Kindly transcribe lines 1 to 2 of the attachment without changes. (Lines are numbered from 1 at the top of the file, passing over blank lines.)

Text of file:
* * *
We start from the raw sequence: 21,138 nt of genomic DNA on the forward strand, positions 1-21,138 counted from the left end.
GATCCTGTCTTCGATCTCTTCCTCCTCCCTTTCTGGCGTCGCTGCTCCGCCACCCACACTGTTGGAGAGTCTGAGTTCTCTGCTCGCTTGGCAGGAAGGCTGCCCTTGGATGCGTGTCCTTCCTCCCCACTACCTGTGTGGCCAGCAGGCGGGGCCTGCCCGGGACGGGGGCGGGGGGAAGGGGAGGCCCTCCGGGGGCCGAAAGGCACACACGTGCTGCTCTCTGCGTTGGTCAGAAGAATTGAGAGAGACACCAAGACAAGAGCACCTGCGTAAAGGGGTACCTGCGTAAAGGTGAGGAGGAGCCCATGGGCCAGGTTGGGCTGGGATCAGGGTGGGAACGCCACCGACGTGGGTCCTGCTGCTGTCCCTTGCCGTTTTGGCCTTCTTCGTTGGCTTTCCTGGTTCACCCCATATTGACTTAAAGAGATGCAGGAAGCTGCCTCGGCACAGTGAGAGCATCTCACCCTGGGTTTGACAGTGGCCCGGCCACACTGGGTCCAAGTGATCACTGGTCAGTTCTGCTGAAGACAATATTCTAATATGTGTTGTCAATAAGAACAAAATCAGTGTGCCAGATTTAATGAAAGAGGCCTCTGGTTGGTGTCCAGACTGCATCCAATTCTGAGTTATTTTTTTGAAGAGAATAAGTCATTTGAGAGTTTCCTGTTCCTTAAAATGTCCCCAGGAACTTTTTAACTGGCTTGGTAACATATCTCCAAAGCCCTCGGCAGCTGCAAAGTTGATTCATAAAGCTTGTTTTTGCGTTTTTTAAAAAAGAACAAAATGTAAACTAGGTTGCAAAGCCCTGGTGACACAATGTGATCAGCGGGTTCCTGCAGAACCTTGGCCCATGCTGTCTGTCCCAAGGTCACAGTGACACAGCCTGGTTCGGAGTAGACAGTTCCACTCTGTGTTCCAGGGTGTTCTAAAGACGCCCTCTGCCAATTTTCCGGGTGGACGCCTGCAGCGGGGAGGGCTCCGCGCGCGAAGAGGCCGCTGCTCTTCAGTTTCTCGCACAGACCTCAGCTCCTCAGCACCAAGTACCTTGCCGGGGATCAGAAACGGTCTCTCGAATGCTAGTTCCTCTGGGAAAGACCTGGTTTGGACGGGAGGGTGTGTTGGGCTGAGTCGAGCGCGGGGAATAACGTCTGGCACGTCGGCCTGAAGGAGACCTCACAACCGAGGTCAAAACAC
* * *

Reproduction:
We start from the raw sequence: 21,138 nt of genomic DNA on the forward strand, positions 1-21,138 counted from the left end.
GATCCTGTCTTCGATCTCTTCCTCCTCCCTTTCTGGCGTCGCTGCTCCGCCACCCACACTGTTGGAGAGTCTGAGTTCTCTGCTCGCTTGGCAGGAAGGCTGCCCTTGGATGCGTGTCCTTCCTCCCCACTACCTGTGTGGCCAGCAGGCGGGGCCTGCCCGGGACGGGGGCGGGGGGAAGGGGAGGCCCTCCGGGGGCCGAAAGGCACACACGTGCTGCTCTCTGCGTTGGTCAGAAGAATTGAGAGAGACACCAAGACAAGAGCACCTGCGTAAAGGGGTACCTGCGTAAAGGTGAGGAGGAGCCCATGGGCCAGGTTGGGCTGGGATCAGGGTGGGAACGCCACCGACGTGGGTCCTGCTGCTGTCCCTTGCCGTTTTGGCCTTCTTCGTTGGCTTTCCTGGTTCACCCCATATTGACTTAAAGAGATGCAGGAAGCTGCCTCGGCACAGTGAGAGCATCTCACCCTGGGTTTGACAGTGGCCCGGCCACACTGGGTCCAAGTGATCACTGGTCAGTTCTGCTGAAGACAATATTCTAATATGTGTTGTCAATAAGAACAAAATCAGTGTGCCAGATTTAATGAAAGAGGCCTCTGGTTGGTGTCCAGACTGCATCCAATTCTGAGTTATTTTTTTGAAGAGAATAAGTCATTTGAGAGTTTCCTGTTCCTTAAAATGTCCCCAGGAACTTTTTAACTGGCTTGGTAACATATCTCCAAAGCCCTCGGCAGCTGCAAAGTTGATTCATAAAGCTTGTTTTTGCGTTTTTTAAAAAAGAACAAAATGTAAACTAGGTTGCAAAGCCCTGGTGACACAATGTGATCAGCGGGTTCCTGCAGAACCTTGGCCCATGCTGTCTGTCCCAAGGTCACAGTGACACAGCCTGGTTCGGAGTAGACAGTTCCACTCTGTGTTCCAGGGTGTTCTAAAGACGCCCTCTGCCAATTTTCCGGGTGGACGCCTGCAGCGGGGAGGGCTCCGCGCGCGAAGAGGCCGCTGCTCTTCAGTTTCTCGCACAGACCTCAGCTCCTCAGCACCAAGTACCTTGCCGGGGATCAGAAACGGTCTCTCGAATGCTAGTTCCTCTGGGAAAGACCTGGTTTGGACGGGAGGGTGTGTTGGGCTGAGTCGAGCGCGGGGAATAACGTCTGGCACGTCGGCCTGAAGGAGACCTCACAACCGAGGTCAAAACAC